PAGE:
• Applicants who wish to have the option of not providing distribution data as part of the periodic drug experience reports they submit under current § 514.80(b)(4)(i) for those approved applications that include the same antimicrobial new animal drug products that are covered by the reporting requirements under proposed § 514.87 would have to assure that the beginning of the reporting period for the annual periodic drug experience reports for such applications is January 1. Under § 514.80(b)(4), the reporting period and submission deadline of yearly periodic drug experience reports is tied to the anniversary date of the drug's approval unless the applicant petitions for, and is granted, approval to change the reporting timeframes. For approved applications that have a reporting period that begins on a date other than January 1, applicants would submit a one-time request to change the submission date for their yearly (annual) periodic drug experience report such that the reporting period begins on January 1 and ends on December 31, as currently provided for in § 514.80(b)(4). Such requests may be made at any time, but, consistent with the timeframe discussed in the previous paragraph, FDA will only grant such requests after at least 2 full years have elapsed since the date of the initial approval of the subject application. In accordance with section 512(l)(3) of the FD&C Act, reporting of antimicrobial drug sales and distribution data under proposed § 514.87 would be by calendar year. The purpose of having affected applicants assure that the reporting period for their annual periodic drug experience reports begins on January 1 is so that the reporting periods for all annual reports submitted under part 514 for a particular application will be consistent and cover the same time period beginning January 1 of each year, regardless of whether submitted under § 514.80(b)(4) or proposed § 514.87.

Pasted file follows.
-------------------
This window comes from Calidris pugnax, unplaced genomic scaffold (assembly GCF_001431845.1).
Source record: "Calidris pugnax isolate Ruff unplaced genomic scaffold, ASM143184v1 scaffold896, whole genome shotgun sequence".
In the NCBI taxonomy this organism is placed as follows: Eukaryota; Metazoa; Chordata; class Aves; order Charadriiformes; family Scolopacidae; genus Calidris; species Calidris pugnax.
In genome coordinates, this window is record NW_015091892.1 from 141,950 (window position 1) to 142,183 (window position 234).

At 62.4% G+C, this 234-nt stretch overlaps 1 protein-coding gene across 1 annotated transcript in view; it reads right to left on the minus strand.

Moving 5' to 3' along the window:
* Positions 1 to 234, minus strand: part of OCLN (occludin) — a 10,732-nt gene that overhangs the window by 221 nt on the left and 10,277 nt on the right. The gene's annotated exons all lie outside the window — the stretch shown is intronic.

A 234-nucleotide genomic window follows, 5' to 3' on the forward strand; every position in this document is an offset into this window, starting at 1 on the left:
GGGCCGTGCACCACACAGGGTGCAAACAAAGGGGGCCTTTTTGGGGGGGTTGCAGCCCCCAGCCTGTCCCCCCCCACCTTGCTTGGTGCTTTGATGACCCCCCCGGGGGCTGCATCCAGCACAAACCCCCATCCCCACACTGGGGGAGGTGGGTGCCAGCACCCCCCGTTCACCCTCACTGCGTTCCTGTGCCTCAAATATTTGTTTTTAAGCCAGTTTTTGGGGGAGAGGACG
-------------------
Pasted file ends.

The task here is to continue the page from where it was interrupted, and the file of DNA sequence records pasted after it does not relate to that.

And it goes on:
• Once an applicant has changed the submission date to align with the reporting period for proposed § 514.87 (beginning January 1 of each year), the Agency would also expect the applicant to submit, on a one-time basis, a special drug experience report as described in current § 514.80(b)(5)(i), that would address any gaps in distribution data caused by the change in reporting periods.
  • Sponsors who hold approved applications for antimicrobial new animal drugs intended for use in food-producing animals who choose not to separately report distribution data for their products under § 514.80(b)(4)(i) would have to assure that full sales and distribution data for each product approved under such applications are alternatively reported under proposed § 514.87, including products approved under such applications that are labeled only for use in nonfood-producing animals. This would assure that all distribution data for every drug product under approved applications for antimicrobial new animal drugs intended for use in food-producing animals are reported to FDA and that all such data are reported under one regulation, proposed § 514.87.

FDA also proposes to revise § 514.80(b)(4) by extending the deadline for submission of annual periodic drug experience reports from within 60 days to within 90 days of the anniversary date of the approval. For those applicants whose reporting period under § 514.80(b)(4) begins on January 1—either because the anniversary of the drug application's approval falls on that date or because the applicant petitions for, and is granted, a new submission date that aligns the reporting period under § 514.80(b)(4) with the reporting period under proposed § 514.87 (i.e., beginning January 1 of each year)—this revision would harmonize the timeframe for submitting annual periodic drug experience reports following the close of the reporting period with the 90-day timeframe sponsors have to submit annual antimicrobial animal drug sales and distribution reports for the preceding calendar year (by no later than March 31) as required by section 512(l)(3) of the FD&C Act.

B. Annual Sponsor Reports of Antimicrobial Animal Drug Sales and Distribution Information (Proposed § 514.87(a) Through (e))